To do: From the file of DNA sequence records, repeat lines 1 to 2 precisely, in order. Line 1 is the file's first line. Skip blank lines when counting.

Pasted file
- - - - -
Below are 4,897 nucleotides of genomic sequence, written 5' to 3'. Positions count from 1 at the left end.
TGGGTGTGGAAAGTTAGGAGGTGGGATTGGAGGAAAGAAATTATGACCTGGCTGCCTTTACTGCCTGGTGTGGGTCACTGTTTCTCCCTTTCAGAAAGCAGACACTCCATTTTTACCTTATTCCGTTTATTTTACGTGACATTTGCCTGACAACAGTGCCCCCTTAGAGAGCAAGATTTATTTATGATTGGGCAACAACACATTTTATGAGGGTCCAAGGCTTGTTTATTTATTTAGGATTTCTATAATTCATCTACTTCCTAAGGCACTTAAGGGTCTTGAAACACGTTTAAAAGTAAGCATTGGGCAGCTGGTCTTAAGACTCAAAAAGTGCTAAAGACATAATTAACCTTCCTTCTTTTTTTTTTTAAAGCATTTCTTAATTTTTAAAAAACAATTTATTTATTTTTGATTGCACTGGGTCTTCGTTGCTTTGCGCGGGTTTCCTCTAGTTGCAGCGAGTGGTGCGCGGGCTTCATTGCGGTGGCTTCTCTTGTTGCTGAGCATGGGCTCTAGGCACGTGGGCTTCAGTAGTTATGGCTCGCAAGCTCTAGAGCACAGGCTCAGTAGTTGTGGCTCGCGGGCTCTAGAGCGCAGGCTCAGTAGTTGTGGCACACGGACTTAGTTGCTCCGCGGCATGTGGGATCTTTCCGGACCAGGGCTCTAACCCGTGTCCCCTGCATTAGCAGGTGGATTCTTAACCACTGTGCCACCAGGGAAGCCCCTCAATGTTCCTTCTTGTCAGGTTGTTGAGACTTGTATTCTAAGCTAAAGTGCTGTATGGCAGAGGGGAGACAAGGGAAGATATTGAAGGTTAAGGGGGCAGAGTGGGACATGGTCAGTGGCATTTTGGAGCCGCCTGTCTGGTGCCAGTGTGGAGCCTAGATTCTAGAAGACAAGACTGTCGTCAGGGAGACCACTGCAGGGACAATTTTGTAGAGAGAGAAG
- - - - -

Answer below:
Below are 4,897 nucleotides of genomic sequence, written 5' to 3'. Positions count from 1 at the left end.
TGGGTGTGGAAAGTTAGGAGGTGGGATTGGAGGAAAGAAATTATGACCTGGCTGCCTTTACTGCCTGGTGTGGGTCACTGTTTCTCCCTTTCAGAAAGCAGACACTCCATTTTTACCTTATTCCGTTTATTTTACGTGACATTTGCCTGACAACAGTGCCCCCTTAGAGAGCAAGATTTATTTATGATTGGGCAACAACACATTTTATGAGGGTCCAAGGCTTGTTTATTTATTTAGGATTTCTATAATTCATCTACTTCCTAAGGCACTTAAGGGTCTTGAAACACGTTTAAAAGTAAGCATTGGGCAGCTGGTCTTAAGACTCAAAAAGTGCTAAAGACATAATTAACCTTCCTTCTTTTTTTTTTTAAAGCATTTCTTAATTTTTAAAAAACAATTTATTTATTTTTGATTGCACTGGGTCTTCGTTGCTTTGCGCGGGTTTCCTCTAGTTGCAGCGAGTGGTGCGCGGGCTTCATTGCGGTGGCTTCTCTTGTTGCTGAGCATGGGCTCTAGGCACGTGGGCTTCAGTAGTTATGGCTCGCAAGCTCTAGAGCACAGGCTCAGTAGTTGTGGCTCGCGGGCTCTAGAGCGCAGGCTCAGTAGTTGTGGCACACGGACTTAGTTGCTCCGCGGCATGTGGGATCTTTCCGGACCAGGGCTCTAACCCGTGTCCCCTGCATTAGCAGGTGGATTCTTAACCACTGTGCCACCAGGGAAGCCCCTCAATGTTCCTTCTTGTCAGGTTGTTGAGACTTGTATTCTAAGCTAAAGTGCTGTATGGCAGAGGGGAGACAAGGGAAGATATTGAAGGTTAAGGGGGCAGAGTGGGACATGGTCAGTGGCATTTTGGAGCCGCCTGTCTGGTGCCAGTGTGGAGCCTAGATTCTAGAAGACAAGACTGTCGTCAGGGAGACCACTGCAGGGACAATTTTGTAGAGAGAGAAG